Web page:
WASHINGTON, DC – The Carnegie Endowment for International Peace and Princeton University announced today a year-long effort to design the Institute for Research on the Information Environment (IRIE), an international resource to study information ecosystems that can spur evidence-based policy solutions.
“The recent pandemic has only underscored the challenges policymakers face in addressing complex issues within a polluted information environment. Unfortunately, little is known about the effects of threats like disinformation or countermeasures to them,” said Alicia Wanless, director of the Partnership for Countering Influence Operations at the Carnegie Endowment. “Now more than ever the international community needs the support and resources to fully understand today’s information environment and craft sound policy solutions—that’s why we’re developing IRIE.”
“This is a very important and ambitious initiative,” said Princeton University Dean for Research Pablo Debenedetti, the Class of 1950 Professor in Engineering and Applied Science and professor of chemical and biological engineering. “Its goals are to apply state-of-the-art, scientifically rigorous methods rooted in data science to study the information ecosystem, and to propose evidence-based solutions to address the crisis of disinformation.” Debenedetti continued, “Very few challenges confronting society today are more urgent than the threat that disinformation poses to democracy and its institutions. Princeton is proud to partner with the Carnegie Endowment for International Peace on this project, and grateful to Microsoft, the John S. and James L. Knight Foundation, Craig Newmark Philanthropies, and the William and Flora Hewlett Foundation for their generous support.”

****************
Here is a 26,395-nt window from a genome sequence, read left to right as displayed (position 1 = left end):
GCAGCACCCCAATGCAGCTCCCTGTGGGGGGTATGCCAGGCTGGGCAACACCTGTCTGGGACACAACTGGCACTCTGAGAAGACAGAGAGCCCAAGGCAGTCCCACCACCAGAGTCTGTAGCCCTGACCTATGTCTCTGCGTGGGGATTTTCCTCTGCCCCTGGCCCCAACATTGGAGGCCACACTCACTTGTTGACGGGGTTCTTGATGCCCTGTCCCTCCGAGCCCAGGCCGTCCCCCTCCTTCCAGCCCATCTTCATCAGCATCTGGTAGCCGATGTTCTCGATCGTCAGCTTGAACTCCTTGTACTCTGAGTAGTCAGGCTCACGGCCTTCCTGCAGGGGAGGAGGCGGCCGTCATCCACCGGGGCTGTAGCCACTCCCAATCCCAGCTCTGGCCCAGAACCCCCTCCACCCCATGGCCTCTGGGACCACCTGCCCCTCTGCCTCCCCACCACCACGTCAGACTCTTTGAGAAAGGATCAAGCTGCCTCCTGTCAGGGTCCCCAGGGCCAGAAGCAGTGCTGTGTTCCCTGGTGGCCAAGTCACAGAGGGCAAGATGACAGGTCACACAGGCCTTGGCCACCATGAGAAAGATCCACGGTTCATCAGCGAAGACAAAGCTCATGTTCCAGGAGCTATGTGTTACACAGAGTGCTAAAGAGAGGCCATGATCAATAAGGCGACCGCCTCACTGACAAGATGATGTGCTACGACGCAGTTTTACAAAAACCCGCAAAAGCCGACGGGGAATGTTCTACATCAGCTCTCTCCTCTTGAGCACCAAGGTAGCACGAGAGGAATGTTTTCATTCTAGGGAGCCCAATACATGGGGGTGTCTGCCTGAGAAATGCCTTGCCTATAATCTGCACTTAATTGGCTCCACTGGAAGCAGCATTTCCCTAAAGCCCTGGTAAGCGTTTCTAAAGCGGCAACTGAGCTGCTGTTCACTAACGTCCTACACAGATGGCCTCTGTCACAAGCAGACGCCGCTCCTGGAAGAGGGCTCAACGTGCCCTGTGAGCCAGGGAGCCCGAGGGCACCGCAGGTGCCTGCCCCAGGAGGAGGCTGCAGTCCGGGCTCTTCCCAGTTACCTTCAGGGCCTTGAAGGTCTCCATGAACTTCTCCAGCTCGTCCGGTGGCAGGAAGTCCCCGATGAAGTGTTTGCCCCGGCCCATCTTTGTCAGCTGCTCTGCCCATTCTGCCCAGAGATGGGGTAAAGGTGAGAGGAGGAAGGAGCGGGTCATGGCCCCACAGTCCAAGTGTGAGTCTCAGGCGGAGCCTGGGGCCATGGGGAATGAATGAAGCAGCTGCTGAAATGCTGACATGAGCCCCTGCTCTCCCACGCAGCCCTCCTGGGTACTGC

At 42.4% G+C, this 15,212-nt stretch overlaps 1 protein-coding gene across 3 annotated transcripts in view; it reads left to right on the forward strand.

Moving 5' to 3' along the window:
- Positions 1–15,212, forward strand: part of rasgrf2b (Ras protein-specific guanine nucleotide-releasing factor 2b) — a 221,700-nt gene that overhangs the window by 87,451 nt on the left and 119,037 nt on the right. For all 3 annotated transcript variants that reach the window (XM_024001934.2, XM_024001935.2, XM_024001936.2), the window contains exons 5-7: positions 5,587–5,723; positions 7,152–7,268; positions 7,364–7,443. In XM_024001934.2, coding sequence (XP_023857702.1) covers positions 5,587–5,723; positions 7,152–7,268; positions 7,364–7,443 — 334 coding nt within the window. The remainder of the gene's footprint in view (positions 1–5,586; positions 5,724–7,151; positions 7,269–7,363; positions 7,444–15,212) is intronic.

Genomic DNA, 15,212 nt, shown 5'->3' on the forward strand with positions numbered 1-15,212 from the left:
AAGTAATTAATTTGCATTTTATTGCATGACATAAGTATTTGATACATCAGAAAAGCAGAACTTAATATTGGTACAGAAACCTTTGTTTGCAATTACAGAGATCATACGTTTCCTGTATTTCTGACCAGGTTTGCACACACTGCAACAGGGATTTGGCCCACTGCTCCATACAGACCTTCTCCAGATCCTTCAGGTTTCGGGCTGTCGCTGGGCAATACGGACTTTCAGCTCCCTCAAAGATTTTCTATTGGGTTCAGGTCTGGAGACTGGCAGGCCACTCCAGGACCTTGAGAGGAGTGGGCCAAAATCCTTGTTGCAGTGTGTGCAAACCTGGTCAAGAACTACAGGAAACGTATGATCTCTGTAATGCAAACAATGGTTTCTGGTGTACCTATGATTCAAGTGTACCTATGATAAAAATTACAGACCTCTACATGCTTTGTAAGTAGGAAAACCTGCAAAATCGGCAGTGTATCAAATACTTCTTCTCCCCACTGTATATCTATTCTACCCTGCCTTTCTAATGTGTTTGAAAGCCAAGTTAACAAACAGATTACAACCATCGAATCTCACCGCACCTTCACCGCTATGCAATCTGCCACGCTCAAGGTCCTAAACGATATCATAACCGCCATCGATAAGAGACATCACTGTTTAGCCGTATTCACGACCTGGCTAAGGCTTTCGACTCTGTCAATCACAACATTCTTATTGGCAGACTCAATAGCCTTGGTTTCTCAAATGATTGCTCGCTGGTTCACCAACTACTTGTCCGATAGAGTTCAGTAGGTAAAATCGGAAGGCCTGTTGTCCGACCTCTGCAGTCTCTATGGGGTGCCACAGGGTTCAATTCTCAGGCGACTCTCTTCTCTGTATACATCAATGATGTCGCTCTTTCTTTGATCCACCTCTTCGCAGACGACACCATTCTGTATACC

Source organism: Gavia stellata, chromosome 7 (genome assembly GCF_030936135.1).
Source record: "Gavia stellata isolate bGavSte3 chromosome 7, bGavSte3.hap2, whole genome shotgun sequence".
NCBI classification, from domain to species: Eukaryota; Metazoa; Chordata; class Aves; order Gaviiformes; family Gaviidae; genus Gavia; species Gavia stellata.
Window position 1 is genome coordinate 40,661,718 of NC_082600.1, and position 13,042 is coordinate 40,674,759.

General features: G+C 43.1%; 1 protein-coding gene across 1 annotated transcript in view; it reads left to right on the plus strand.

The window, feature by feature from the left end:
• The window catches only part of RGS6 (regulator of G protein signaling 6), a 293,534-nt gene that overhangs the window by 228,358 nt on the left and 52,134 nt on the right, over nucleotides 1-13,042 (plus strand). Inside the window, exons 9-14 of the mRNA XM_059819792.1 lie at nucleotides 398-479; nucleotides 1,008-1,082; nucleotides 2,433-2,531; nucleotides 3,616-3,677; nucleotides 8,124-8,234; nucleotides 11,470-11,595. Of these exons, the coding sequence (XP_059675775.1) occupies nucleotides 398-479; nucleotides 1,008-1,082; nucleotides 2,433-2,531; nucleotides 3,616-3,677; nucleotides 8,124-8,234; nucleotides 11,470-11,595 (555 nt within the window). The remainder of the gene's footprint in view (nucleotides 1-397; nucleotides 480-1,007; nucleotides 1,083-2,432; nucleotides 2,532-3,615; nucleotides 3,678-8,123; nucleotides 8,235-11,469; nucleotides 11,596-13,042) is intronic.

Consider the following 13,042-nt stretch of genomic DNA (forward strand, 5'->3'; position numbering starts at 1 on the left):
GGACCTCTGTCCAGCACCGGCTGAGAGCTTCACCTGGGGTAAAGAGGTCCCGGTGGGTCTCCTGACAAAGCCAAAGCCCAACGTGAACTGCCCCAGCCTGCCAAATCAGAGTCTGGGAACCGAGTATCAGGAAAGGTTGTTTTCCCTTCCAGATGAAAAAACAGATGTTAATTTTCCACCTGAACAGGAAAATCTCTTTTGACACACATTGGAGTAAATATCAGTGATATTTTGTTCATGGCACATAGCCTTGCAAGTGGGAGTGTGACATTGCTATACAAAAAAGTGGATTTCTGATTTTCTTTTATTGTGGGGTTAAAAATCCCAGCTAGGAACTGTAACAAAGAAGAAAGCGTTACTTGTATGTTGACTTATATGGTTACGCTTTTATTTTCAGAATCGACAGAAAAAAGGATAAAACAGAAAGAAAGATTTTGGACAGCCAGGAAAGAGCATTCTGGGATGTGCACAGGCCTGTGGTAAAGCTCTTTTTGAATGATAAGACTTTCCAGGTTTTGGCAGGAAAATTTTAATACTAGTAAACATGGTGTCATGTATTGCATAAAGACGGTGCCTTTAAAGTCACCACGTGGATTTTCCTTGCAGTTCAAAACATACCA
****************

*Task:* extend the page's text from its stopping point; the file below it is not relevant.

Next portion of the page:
IRIE will aim to design an inclusive multi-stakeholder research institution modeled after the CERN (European Organization for Nuclear Research) that supports large-scale shared infrastructure and brings researchers from around the world together to speed new discoveries. Building on lessons learned from many disciplines, IRIE will enable foundational science to meet the urgent need of safeguarding the global information environment.
Specifically, IRIE will:
- Maintain data and technical resources that support a wide range of analyses;
- Speed academic research by building accessible data pipelines;
- Advance policy debates around managing online commons;
- Develop international multi-sectoral capacity for evidence-based stewardship of the information environment; and
- Improve policymaking by enabling a richer understanding of the information environment and its impact on society.
Carnegie Endowment for International Peace
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